One of the biggest eye-openers in the importance of bank security management happened last year. In what seemed like a vicious and senseless killing, 10 people ended up dead during a bank robbery at the Cabuyao, Laguna branch of Rizal Commercial Banking Corporation on May 16, 2008. This was a unique robbery case because of the nature of what happened. It was the only incident in the country where all of the hostages were killed. And given that the robbers still left a substantial amount in the bank and the victims (which included eight bank employees, a security guard and a bank representative) were all killed execution-style, the cause of the killings remains inconclusive. News of the robbery shocked the local and even international banking community because of the gruesome and senseless deaths. Members of robbery groups will say that they have no intention of killing when committing a robbery. They would only be determined to kill if their lives are put in danger. This is why bank employees are advised to just obey the robber’s orders so they will not be harmed. “In the case of RCBC in terms of fatalities, it is extraordinary. There are incidents wherein the commando approach of the robbers involved people getting shot, but in RCBC where all the employees were shot fatally in the head, it was really meant to silence and kill the witnesses. Although we know we cannot avoid robberies, we can try to mitigate the cost of impact. Our number one consideration is that no lives should be involved. No casualties and as much as possible, no injuries. Secondly, if a bank is being robbed, the amount involved should be at the least, minimum. So aside from the physical security, we are also implementing some measures in coordination with the operations of the bank like the installation of time-delay locks, which is a mandate of the BSP,” Valdez explains. With most commando-type robberies usually lasting only a maximum of three minutes, a time-delay lock will deter the possibility of getting away with a bigger amount.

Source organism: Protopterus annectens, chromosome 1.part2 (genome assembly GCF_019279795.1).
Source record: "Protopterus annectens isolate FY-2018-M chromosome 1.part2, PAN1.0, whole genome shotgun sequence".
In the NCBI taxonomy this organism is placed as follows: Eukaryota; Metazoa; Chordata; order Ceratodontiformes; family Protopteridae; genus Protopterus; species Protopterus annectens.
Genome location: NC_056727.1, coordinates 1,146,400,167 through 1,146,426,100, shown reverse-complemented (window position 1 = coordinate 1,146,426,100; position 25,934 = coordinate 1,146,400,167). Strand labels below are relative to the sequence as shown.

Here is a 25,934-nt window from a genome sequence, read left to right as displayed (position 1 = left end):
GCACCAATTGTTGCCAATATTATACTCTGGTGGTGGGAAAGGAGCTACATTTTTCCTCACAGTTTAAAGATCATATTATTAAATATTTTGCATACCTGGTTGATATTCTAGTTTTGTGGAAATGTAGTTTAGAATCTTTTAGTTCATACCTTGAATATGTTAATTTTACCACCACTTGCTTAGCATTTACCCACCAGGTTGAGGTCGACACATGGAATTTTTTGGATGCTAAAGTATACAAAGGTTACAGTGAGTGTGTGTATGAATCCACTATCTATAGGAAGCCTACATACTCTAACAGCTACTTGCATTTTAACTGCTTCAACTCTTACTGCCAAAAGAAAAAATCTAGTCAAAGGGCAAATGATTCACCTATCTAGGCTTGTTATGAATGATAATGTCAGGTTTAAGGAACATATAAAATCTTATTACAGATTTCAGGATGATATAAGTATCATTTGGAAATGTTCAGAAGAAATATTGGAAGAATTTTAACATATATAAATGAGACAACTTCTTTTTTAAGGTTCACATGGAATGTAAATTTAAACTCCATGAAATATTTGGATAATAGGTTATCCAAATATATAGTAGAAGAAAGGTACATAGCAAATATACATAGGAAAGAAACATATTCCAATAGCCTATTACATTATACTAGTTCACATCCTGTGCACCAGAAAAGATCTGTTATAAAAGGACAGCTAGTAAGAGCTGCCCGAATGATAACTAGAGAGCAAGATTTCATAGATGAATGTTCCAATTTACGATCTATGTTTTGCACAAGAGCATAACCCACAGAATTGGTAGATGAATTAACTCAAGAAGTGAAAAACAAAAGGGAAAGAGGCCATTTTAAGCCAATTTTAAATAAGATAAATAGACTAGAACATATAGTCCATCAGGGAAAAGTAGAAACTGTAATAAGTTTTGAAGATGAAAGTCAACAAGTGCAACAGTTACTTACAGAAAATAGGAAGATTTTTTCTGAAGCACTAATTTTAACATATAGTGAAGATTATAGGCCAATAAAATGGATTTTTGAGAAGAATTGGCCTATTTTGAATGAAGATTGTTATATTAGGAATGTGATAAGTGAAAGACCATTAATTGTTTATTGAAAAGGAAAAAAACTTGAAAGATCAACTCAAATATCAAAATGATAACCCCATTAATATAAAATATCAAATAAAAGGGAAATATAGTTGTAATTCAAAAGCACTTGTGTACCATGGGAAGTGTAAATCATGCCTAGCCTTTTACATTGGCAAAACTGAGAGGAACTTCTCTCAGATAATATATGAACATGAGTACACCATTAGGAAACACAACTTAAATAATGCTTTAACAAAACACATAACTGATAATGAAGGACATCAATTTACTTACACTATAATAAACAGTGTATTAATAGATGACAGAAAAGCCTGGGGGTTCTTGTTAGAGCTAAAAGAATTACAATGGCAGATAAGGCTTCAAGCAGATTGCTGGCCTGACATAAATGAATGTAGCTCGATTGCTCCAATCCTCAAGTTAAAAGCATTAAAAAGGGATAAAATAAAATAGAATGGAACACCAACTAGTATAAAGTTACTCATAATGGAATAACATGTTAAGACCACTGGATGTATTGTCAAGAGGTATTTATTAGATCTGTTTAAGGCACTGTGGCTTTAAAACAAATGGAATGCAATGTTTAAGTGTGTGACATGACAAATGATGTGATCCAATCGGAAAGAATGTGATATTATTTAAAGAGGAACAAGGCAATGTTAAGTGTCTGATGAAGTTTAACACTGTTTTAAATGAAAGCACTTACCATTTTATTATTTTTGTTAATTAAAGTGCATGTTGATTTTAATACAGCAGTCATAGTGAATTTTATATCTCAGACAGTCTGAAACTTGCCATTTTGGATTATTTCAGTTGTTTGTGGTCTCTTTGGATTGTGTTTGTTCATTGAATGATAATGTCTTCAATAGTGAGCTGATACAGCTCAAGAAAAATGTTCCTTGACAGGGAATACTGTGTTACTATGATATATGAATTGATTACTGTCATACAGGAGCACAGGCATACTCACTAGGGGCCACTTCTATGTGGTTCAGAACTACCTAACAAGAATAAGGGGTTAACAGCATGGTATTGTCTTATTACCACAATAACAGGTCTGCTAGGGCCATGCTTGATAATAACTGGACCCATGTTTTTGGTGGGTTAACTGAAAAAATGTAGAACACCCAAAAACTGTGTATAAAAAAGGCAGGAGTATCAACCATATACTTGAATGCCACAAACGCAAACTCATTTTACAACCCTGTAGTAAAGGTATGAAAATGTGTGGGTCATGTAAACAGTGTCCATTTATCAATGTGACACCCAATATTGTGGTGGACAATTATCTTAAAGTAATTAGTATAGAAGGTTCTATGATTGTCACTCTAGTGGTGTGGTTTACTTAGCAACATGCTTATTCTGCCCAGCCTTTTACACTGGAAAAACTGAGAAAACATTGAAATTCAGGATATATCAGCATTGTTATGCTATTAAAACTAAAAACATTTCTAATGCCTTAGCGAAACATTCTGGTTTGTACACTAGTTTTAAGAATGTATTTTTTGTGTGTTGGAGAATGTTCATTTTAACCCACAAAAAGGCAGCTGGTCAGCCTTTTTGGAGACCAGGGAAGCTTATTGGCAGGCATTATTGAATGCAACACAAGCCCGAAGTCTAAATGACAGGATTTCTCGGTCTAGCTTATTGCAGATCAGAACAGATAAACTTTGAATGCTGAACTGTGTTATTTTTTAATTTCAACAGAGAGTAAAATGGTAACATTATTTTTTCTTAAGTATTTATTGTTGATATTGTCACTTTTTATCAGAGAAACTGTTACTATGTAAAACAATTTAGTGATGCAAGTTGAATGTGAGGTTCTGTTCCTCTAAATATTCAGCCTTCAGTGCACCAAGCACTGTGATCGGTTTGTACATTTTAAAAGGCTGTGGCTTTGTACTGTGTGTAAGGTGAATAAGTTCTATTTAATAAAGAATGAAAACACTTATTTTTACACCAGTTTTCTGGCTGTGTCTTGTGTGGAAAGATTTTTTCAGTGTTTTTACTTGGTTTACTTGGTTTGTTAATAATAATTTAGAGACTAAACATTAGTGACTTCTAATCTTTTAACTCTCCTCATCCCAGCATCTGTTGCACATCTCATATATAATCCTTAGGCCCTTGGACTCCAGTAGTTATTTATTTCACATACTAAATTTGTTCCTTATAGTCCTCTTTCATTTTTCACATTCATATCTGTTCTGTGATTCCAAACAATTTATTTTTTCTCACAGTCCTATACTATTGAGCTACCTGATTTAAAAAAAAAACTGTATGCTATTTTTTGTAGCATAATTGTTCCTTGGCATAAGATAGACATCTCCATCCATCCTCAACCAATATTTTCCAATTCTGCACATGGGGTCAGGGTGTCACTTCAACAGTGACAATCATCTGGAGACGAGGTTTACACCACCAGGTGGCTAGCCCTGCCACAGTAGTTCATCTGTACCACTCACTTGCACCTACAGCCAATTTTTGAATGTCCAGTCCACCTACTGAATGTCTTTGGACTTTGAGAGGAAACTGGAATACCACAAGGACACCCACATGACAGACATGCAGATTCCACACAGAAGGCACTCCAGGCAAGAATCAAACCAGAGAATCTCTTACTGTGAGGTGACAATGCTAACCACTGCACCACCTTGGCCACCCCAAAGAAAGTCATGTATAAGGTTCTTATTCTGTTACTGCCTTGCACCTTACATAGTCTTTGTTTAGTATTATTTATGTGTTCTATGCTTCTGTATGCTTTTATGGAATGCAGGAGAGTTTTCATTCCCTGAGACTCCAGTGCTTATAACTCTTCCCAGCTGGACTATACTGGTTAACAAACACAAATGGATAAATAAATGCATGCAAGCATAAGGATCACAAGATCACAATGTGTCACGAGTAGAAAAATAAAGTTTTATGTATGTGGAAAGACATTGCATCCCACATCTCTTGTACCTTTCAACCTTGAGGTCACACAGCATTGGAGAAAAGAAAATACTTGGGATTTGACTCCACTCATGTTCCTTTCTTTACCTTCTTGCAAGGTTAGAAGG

Specific security training
As anyone in the banking industry knows, the threat of robbery is a glaring reality. It is an accepted risk that one takes when working in a bank. Security officers are very much aware that robbers now go through painstaking preparations before committing a robbery. It may even take them up to half a year just to study the movement in the bank, identify the peak period of the pick-up and study the number of security personnel involved. The number of robbers, compared to bank security personnel, has also gone up, with some gangs having 15 to 30 members, depending on the difficulty of the heist. Robbers also look at two key aspects of a robbery: the difficulty of the mission and the amount of cash involved. They will conduct painstaking research on bank operations, with some robbers even posing as bank clients and setting up a relationship with the bank long before committing the robbery.